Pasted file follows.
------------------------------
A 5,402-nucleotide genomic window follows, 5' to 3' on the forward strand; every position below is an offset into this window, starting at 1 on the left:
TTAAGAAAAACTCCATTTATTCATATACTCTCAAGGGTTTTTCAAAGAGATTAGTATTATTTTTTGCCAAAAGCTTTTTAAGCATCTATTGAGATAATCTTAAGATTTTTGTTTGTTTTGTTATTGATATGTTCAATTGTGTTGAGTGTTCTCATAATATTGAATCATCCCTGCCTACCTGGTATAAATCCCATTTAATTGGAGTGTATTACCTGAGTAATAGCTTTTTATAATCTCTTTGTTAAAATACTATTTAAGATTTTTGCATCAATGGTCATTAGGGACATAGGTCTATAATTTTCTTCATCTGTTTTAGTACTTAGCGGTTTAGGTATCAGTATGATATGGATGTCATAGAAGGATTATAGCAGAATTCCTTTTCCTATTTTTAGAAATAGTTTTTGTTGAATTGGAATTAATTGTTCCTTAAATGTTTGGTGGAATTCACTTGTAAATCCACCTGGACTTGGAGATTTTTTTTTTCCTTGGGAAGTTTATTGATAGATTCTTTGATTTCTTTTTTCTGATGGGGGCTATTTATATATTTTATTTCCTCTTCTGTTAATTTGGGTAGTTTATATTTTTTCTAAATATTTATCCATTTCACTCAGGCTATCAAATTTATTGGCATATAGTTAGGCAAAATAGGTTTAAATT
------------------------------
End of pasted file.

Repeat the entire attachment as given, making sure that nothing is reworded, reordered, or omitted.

A 5,402-nucleotide genomic window follows, 5' to 3' on the forward strand; every position below is an offset into this window, starting at 1 on the left:
TTAAGAAAAACTCCATTTATTCATATACTCTCAAGGGTTTTTCAAAGAGATTAGTATTATTTTTTGCCAAAAGCTTTTTAAGCATCTATTGAGATAATCTTAAGATTTTTGTTTGTTTTGTTATTGATATGTTCAATTGTGTTGAGTGTTCTCATAATATTGAATCATCCCTGCCTACCTGGTATAAATCCCATTTAATTGGAGTGTATTACCTGAGTAATAGCTTTTTATAATCTCTTTGTTAAAATACTATTTAAGATTTTTGCATCAATGGTCATTAGGGACATAGGTCTATAATTTTCTTCATCTGTTTTAGTACTTAGCGGTTTAGGTATCAGTATGATATGGATGTCATAGAAGGATTATAGCAGAATTCCTTTTCCTATTTTTAGAAATAGTTTTTGTTGAATTGGAATTAATTGTTCCTTAAATGTTTGGTGGAATTCACTTGTAAATCCACCTGGACTTGGAGATTTTTTTTTTCCTTGGGAAGTTTATTGATAGATTCTTTGATTTCTTTTTTCTGATGGGGGCTATTTATATATTTTATTTCCTCTTCTGTTAATTTGGGTAGTTTATATTTTTTCTAAATATTTATCCATTTCACTCAGGCTATCAAATTTATTGGCATATAGTTAGGCAAAATAGGTTTAAATT